I think a trial period could work..but not in every case. I was selling a horse, recently, that is at a friends house. She was screening people and a woman called saying all the right things: experience with the breed, a love of horses, experienced confident rider, had the money to spend, blah, blah, blad.
She pulls in with a fancy rig after driving hours, with her own horse and is going to ride alongside my horse for sale, to see how she acts. If all is good, they'd switch horses. Well, all they did was walk, no gaiting, she was too scared, she had some disabilities and couldn't mount from a block, etc so she wanted to bring the horse home so her trainer could evaluate them together. She said she'd insure the horse while she had her and if it didn't work out, she'd bring her back.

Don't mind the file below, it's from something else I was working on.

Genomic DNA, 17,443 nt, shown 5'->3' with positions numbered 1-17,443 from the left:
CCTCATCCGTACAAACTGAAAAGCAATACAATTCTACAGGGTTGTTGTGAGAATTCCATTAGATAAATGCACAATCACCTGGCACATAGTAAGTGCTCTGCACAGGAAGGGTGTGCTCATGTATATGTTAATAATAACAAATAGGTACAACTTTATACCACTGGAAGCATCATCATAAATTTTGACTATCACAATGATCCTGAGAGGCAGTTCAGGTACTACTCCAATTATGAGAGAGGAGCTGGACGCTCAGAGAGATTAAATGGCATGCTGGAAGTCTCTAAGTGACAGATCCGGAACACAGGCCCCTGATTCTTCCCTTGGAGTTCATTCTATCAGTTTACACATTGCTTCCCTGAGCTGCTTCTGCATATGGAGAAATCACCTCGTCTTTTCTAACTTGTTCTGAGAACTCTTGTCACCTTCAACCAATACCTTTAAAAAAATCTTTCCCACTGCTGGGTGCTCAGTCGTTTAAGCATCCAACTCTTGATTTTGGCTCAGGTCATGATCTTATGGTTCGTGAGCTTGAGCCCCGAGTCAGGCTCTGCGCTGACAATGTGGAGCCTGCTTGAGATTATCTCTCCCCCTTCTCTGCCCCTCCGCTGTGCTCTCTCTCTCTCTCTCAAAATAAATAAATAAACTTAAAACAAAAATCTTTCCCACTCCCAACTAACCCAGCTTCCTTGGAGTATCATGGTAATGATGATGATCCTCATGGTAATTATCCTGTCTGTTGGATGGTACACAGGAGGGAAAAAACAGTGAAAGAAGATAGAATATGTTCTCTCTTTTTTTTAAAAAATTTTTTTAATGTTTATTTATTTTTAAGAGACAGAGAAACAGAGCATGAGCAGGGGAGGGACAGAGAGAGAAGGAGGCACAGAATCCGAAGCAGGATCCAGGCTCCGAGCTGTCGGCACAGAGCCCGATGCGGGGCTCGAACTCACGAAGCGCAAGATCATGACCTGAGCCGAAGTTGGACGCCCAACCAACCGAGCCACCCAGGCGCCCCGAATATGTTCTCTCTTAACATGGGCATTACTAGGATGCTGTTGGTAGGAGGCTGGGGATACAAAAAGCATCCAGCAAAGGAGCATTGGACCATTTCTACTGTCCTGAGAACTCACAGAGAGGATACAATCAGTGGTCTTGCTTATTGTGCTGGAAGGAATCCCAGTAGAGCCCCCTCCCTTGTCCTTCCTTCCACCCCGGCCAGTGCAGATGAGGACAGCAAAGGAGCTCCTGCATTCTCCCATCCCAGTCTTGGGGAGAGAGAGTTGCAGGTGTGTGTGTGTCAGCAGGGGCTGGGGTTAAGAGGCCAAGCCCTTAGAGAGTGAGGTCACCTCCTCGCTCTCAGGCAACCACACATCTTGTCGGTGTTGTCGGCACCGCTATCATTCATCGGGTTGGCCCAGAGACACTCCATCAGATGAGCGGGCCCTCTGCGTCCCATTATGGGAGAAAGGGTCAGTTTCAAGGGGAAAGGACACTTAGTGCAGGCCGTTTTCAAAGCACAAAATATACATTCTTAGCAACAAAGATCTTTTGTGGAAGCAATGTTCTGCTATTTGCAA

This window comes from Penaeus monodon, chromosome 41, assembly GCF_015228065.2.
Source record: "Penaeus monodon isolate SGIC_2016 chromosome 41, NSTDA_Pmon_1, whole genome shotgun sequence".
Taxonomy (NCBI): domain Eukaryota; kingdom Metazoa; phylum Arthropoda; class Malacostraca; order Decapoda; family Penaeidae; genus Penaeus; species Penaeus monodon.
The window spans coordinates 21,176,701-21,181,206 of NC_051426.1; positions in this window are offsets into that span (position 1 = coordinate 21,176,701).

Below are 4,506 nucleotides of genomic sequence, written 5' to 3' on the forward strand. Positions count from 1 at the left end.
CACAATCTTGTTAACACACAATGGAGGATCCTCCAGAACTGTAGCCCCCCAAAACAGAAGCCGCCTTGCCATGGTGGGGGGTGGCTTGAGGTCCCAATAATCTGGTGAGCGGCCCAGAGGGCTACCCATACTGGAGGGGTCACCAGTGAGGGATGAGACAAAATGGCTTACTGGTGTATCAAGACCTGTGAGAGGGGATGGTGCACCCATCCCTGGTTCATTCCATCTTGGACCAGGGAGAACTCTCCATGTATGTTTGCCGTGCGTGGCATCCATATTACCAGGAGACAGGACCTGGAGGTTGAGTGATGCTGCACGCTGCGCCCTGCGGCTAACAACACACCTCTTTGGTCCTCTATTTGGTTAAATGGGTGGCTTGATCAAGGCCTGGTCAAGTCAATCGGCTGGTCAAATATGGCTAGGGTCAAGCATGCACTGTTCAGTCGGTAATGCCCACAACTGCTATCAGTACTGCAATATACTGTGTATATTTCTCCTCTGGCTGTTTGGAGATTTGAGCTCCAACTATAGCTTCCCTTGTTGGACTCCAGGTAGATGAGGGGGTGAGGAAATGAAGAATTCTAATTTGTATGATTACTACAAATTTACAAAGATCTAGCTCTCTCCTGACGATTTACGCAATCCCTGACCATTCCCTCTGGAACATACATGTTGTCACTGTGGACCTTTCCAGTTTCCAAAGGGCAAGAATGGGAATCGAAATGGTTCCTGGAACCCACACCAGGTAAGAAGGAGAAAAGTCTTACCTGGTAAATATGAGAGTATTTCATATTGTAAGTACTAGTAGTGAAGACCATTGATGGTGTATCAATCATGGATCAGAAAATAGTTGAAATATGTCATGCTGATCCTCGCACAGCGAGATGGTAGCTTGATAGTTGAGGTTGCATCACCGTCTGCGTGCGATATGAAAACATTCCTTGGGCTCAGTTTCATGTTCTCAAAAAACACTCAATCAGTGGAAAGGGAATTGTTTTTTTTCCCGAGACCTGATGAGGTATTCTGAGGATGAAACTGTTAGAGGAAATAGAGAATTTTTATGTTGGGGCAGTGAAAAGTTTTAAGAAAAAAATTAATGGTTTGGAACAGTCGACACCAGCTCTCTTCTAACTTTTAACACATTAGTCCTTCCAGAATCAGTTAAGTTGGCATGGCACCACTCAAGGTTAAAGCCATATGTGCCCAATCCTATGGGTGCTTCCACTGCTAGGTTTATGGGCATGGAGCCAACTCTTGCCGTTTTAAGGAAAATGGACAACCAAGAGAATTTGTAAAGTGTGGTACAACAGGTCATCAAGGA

After some conversation with my friend, I found out that she never once even touched my horse. Not a pat on the head, not a hand on her. She never even really addressed her, just referred to her. There's NO WAY I'd allow that woman to take that horse, even if she paid for her in full, tried her and if it didn't work, bring her back. If things were different, I might have reacted differently, but, no way was the horse leaving.
I've been offered a two week trial with a horse and for me, on the buying end, I felt it really honest of the seller. To see if this horse and I got along ok and if we didn't she honestly had another buyer in mind. Because of that, I trusted what she had to say about the horse. Again, it could work, just depends on the situation.